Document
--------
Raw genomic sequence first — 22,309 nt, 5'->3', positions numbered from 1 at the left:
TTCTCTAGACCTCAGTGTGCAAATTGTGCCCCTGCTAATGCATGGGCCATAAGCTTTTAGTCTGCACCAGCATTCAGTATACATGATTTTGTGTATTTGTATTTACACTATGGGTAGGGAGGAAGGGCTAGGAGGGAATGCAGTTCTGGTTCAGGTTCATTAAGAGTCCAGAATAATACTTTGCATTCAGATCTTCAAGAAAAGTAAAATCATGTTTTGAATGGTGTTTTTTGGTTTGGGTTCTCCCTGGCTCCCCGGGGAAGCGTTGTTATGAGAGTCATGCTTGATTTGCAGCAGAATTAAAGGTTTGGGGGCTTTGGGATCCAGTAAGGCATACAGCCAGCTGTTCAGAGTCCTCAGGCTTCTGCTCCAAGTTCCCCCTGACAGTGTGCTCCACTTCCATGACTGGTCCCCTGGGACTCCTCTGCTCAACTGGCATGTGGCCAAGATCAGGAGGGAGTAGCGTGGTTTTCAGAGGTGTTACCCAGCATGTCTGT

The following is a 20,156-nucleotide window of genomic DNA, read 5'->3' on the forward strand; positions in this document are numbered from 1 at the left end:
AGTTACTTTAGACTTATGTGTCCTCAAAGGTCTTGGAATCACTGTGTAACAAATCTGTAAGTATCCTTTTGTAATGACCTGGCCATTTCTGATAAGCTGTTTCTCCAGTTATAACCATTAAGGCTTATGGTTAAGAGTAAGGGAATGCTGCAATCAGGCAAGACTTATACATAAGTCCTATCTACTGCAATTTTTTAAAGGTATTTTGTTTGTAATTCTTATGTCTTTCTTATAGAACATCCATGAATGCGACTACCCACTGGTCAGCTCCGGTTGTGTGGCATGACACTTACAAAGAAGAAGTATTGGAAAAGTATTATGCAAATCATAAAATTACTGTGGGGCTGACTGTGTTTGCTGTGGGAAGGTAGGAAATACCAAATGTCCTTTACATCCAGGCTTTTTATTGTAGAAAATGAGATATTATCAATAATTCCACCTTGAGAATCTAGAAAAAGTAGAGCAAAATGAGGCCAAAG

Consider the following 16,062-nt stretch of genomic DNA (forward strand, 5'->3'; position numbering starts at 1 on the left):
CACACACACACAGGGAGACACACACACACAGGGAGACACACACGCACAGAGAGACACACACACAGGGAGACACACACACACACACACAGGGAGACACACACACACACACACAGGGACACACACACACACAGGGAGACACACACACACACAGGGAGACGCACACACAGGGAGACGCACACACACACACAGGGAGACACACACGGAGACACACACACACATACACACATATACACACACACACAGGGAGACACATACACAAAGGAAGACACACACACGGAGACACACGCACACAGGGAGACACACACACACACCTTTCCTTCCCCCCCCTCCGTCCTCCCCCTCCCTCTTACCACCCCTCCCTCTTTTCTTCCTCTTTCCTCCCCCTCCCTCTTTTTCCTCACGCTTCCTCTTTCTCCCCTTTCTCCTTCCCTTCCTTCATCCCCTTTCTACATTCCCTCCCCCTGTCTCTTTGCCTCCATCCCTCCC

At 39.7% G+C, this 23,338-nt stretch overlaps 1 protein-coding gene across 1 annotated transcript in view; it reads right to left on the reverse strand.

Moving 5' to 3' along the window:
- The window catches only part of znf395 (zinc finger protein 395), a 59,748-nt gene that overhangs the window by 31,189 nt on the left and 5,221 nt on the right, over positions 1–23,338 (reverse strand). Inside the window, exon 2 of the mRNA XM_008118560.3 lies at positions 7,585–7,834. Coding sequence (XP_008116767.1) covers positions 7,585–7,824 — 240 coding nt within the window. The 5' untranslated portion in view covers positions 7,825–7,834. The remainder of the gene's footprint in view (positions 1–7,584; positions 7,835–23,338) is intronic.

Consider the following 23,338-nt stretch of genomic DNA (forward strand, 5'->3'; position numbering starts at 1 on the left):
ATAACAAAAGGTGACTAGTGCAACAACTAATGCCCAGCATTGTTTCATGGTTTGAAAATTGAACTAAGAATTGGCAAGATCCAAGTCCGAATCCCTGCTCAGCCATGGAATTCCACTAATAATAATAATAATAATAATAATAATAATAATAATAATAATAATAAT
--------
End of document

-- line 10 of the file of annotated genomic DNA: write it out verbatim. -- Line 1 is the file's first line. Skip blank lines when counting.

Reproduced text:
Consider the following 23,338-nt stretch of genomic DNA (forward strand, 5'->3'; position numbering starts at 1 on the left):